While these suspensions were put into place to help reduce the spread of COVID-19 and protect the health and safety of workers, there is concern that environmental projects will be impacted. Companies are still required to meet their obligations under permits or compliance requirements for activities other than monitoring. The best-case scenario would be for oil and gas companies to continue meeting environmental obligations even if some monitoring programs have been suspended.
“Industry must continue to report as directed in compliance and enforcement orders and fulfill all requirements where temporary relief has not been provided. They must also continue to report emergencies, including incidents, notifications, contraventions, and releases that have or may have the potential to impact the environment or public safety “ – AER
While some provisions have been made for minimal ongoing monitoring, both the oil and gas industry as well as other related services will inevitably end up playing catch-up in terms of the significant loss of data required for reporting and compliance. This data ultimately assists with the formation of policy and planning and could impact efforts for areas like conservation and wildlife management.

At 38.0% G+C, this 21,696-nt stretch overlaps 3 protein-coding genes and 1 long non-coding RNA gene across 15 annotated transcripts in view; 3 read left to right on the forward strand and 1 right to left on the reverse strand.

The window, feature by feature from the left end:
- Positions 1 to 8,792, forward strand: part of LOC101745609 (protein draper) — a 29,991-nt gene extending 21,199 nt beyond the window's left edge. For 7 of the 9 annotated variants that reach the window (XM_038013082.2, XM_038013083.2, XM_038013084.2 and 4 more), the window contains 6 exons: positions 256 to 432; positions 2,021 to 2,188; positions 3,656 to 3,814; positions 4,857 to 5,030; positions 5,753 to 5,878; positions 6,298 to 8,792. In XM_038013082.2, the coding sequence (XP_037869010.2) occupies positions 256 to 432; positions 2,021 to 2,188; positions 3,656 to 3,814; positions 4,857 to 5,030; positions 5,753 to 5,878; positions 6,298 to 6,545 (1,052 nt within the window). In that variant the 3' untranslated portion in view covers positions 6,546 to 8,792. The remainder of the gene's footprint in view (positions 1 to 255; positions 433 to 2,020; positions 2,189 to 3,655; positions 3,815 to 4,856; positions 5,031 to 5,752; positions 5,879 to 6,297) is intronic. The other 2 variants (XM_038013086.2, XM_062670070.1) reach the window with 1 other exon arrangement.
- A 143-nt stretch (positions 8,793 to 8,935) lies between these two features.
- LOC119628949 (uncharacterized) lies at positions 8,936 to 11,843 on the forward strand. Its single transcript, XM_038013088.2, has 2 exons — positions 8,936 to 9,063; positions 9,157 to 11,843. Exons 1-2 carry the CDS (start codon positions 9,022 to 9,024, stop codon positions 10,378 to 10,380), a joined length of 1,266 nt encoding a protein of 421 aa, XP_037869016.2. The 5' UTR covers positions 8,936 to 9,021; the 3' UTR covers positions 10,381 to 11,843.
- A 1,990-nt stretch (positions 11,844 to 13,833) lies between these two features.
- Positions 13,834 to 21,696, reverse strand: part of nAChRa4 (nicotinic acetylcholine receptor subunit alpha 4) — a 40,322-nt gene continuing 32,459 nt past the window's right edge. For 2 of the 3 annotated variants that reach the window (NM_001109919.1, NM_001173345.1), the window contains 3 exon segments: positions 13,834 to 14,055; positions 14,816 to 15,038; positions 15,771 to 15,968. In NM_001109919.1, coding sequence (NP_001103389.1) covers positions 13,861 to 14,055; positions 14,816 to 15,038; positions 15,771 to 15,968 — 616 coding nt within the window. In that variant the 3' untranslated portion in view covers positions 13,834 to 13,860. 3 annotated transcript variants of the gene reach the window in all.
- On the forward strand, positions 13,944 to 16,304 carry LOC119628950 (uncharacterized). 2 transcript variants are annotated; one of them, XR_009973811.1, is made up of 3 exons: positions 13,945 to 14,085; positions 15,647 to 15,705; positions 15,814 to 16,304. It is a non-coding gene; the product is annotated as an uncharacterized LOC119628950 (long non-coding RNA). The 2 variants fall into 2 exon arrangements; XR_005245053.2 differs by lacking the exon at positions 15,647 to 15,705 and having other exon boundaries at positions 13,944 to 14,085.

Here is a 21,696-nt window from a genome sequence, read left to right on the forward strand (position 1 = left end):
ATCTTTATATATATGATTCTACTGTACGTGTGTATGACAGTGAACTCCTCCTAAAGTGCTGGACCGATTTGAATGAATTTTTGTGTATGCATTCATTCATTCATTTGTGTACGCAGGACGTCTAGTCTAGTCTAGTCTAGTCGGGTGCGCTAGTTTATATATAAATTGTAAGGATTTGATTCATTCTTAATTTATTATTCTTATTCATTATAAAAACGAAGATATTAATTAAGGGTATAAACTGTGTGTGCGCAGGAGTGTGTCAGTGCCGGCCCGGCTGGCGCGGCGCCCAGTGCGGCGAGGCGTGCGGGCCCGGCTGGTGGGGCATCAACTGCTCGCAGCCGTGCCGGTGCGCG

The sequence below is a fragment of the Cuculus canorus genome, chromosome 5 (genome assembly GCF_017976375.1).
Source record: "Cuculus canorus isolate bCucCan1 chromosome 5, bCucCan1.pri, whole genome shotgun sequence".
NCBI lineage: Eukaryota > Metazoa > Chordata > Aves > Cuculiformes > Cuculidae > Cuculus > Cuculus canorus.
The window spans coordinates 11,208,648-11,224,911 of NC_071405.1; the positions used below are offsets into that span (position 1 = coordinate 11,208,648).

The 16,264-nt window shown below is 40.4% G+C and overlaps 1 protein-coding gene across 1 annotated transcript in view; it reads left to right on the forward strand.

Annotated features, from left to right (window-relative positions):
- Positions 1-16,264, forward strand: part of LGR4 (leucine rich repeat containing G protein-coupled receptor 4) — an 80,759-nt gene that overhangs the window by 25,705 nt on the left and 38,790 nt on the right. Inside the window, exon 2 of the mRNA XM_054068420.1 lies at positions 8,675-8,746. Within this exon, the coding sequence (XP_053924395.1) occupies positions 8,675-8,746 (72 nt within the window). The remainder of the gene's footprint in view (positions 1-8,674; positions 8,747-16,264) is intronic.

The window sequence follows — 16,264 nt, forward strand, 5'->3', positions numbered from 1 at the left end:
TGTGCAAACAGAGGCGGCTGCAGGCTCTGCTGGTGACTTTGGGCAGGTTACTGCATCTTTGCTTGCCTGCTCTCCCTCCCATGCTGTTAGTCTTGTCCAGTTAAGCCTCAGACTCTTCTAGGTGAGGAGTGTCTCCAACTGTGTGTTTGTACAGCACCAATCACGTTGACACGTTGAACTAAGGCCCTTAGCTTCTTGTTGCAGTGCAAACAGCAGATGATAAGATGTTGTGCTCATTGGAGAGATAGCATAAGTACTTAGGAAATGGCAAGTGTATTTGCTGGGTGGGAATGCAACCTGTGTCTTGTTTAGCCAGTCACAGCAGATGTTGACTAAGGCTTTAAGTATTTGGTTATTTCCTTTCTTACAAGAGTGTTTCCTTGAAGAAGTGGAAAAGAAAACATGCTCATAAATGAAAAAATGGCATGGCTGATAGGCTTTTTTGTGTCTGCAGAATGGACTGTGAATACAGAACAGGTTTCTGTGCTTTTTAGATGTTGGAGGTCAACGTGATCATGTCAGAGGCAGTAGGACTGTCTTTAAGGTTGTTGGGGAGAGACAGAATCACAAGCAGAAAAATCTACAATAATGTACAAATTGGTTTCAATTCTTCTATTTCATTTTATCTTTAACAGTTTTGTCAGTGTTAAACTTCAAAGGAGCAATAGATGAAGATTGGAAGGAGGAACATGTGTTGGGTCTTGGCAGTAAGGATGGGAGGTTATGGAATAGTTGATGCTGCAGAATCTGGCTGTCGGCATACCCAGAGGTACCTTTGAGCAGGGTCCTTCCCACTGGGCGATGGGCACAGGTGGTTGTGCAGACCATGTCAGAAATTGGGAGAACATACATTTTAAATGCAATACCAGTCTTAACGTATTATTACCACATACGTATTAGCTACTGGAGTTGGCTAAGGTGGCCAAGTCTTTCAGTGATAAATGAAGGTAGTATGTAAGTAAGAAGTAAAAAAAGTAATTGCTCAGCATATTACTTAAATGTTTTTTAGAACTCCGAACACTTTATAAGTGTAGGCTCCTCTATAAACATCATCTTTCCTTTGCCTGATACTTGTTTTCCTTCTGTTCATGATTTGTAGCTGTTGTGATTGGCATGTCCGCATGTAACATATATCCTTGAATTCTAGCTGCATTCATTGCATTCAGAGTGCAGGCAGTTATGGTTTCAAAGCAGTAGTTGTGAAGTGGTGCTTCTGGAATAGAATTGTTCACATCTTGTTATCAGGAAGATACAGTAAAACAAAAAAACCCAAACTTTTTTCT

Notably, Alberta had recently deemed “environmental services for agriculture, mining, oil and gas” as essential services quite recently. The changes, while temporary, from the AER, may prove controversial with service providers and stakeholders who rely on environmental monitoring work.